The refugees’ love for the game is also an ode to their “motherland,” where basketball is one of the most popular sports, too. “In Tibet, people play a lot of basketball, too, especially in school,” Tenzin adds. “So it’s normal for refugees to come [to India] and continue playing.”


China, with more than 1.3 billion people, has the largest hoops fan base on Earth. The sport was always popular, but after Yao Ming was drafted No. 1 in 2002, it took center stage. China has a fast-growing league (CBA) and is one of Asia’s most powerful national teams. Their second-tier league, the National Basketball League (NBL), expanded to Tibet this year, where the region’s capital city of Lhasa will host rivals in what China Daily called “the world’s highest basketball court” at 3,658 meters above sea level.

China pushed swift development in infrastructure and economy in Tibet, but what they call development and modernization, Tibetans call environmental deterioration and cultural genocide. International human rights groups have exposed stories of violations and the unwelcome indoctrination of Chinese communist thought and philosophy among the Tibetan population, replacing centuries of lifestyle, language, spirituality and culture.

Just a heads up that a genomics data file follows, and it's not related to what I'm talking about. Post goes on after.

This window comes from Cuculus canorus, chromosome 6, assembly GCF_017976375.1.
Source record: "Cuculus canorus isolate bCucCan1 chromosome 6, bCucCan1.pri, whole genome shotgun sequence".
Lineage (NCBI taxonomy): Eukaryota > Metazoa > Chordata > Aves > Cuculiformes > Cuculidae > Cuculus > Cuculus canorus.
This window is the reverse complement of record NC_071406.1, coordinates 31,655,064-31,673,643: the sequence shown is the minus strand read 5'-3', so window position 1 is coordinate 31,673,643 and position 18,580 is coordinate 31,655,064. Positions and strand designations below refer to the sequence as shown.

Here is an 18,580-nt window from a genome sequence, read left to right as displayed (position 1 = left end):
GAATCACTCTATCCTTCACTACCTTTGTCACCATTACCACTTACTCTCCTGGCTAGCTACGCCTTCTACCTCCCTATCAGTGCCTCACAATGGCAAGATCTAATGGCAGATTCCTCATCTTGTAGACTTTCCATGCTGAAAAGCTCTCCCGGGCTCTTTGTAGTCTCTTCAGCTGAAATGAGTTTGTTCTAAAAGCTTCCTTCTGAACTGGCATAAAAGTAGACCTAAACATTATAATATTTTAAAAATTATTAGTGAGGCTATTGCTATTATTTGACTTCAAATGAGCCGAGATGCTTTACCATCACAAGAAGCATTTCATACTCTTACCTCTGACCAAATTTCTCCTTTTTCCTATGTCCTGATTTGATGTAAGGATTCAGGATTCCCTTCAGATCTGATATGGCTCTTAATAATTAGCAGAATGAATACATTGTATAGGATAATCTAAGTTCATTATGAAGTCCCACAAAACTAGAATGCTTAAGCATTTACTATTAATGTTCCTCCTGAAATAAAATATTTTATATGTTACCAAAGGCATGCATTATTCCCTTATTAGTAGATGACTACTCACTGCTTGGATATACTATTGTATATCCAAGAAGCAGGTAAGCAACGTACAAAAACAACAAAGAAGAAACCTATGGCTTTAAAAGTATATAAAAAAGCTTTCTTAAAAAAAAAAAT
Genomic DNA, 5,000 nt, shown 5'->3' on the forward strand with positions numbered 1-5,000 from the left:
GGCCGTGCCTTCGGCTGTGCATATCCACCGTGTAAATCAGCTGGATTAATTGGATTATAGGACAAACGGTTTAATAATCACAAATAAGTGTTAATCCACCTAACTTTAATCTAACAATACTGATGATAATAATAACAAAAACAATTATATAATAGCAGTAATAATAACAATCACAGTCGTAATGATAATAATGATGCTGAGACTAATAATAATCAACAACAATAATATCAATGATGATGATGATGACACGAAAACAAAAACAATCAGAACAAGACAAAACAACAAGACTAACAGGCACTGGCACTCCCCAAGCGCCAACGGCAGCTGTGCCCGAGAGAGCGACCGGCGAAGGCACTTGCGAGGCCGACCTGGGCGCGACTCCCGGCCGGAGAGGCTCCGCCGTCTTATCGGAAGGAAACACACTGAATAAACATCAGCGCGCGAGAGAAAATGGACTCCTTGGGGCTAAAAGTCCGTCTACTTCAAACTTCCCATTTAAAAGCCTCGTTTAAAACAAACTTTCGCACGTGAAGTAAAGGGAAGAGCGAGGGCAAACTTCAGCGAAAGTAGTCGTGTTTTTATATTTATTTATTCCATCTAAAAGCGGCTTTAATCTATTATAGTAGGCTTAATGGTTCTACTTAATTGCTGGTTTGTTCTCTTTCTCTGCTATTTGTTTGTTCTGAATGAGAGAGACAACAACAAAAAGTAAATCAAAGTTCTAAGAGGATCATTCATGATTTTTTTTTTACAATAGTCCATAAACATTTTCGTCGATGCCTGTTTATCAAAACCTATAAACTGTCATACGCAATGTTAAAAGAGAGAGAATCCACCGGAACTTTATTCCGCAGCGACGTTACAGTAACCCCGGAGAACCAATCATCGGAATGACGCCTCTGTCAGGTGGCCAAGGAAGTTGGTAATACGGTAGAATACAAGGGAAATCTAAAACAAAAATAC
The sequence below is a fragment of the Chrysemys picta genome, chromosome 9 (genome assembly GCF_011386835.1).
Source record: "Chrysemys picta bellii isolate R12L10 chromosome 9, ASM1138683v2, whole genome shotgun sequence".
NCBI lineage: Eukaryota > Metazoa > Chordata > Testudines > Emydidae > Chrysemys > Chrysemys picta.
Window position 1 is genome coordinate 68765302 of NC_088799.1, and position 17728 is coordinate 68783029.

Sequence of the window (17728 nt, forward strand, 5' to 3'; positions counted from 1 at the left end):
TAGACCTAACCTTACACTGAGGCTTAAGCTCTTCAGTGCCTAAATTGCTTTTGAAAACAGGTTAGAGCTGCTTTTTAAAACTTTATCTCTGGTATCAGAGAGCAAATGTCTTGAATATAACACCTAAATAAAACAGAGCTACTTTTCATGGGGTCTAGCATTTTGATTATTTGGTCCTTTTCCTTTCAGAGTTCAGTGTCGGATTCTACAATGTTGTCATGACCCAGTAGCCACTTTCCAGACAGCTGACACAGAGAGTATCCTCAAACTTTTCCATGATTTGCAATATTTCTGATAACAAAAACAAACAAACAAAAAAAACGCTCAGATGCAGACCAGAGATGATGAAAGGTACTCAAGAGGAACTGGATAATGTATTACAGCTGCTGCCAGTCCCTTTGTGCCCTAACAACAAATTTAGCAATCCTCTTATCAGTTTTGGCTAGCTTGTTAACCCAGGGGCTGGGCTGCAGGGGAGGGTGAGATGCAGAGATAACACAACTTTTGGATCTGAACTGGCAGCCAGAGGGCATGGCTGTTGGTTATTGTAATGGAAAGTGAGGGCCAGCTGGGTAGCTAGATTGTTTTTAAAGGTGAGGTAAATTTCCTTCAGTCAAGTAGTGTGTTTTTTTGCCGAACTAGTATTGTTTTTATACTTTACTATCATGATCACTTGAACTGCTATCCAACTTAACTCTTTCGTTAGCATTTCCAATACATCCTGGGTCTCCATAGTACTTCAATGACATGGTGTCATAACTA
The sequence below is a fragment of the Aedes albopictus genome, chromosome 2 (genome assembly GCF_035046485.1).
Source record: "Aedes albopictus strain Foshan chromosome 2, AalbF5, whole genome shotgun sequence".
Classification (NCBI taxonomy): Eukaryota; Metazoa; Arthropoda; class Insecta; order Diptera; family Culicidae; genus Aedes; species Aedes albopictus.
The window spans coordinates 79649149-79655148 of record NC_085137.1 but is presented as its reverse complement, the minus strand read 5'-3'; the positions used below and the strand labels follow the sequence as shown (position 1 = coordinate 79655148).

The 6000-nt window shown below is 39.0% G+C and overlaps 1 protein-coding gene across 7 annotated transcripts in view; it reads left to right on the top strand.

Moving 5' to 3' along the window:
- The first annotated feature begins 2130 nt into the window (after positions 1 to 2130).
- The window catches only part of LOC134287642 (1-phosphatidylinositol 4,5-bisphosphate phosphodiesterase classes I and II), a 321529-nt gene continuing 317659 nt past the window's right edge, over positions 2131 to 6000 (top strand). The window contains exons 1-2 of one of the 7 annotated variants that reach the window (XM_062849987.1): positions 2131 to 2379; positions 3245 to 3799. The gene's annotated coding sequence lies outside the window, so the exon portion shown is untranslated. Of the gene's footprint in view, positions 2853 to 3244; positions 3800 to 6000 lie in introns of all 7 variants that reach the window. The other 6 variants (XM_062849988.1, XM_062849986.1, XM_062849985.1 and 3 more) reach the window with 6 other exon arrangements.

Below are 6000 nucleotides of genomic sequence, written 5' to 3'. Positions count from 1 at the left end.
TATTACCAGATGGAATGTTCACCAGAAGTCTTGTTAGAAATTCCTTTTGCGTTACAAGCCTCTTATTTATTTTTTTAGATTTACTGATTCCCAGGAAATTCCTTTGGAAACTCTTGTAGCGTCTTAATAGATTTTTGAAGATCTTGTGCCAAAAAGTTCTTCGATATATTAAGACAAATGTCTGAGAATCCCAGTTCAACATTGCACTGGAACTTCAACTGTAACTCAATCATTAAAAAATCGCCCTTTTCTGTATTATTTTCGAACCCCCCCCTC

To raise awareness, the Dalai Lama has traveled the world speaking to leaders and humanitarian organizations. He won the Nobel Peace Prize in 1989.

Hours before the tourney’s finals, I met Wangden Krab, president of the Regional TYC office in McLeod Ganj, who organizes the event. “The purpose is to remember the Tibetan martyrs who have sacrificed for their country,” Krab says. “Most Tibetan youth are now born in India or come here very young. In this tournament, we want to remind them of their martyrs. We want to bring youngsters together and unite them.”

The TYC is the largest Tibetan non-governmental organization of Tibetan exiles, mostly young Tibetans with hopes of Tibetan independence. They have around 80 chapters and over 20,000 members around the world.

“We are still fighting for complete independence,” Krab says. “We report to world governments, the UN and other human rights organizations about the critical situation in Tibet, including losing freedom of speech and fighting for human rights. Many refugees are not ready to settle in India; they always dream of Tibet.”

Krab has dissent in his blood. His grandfather fought in the war against China in the late ’50s before being imprisoned for 30 years by the Chinese. His father was arrested for protesting Chinese deforestation in Tibet’s Dzorge area. Krab himself escaped to India in ’99, at age 16.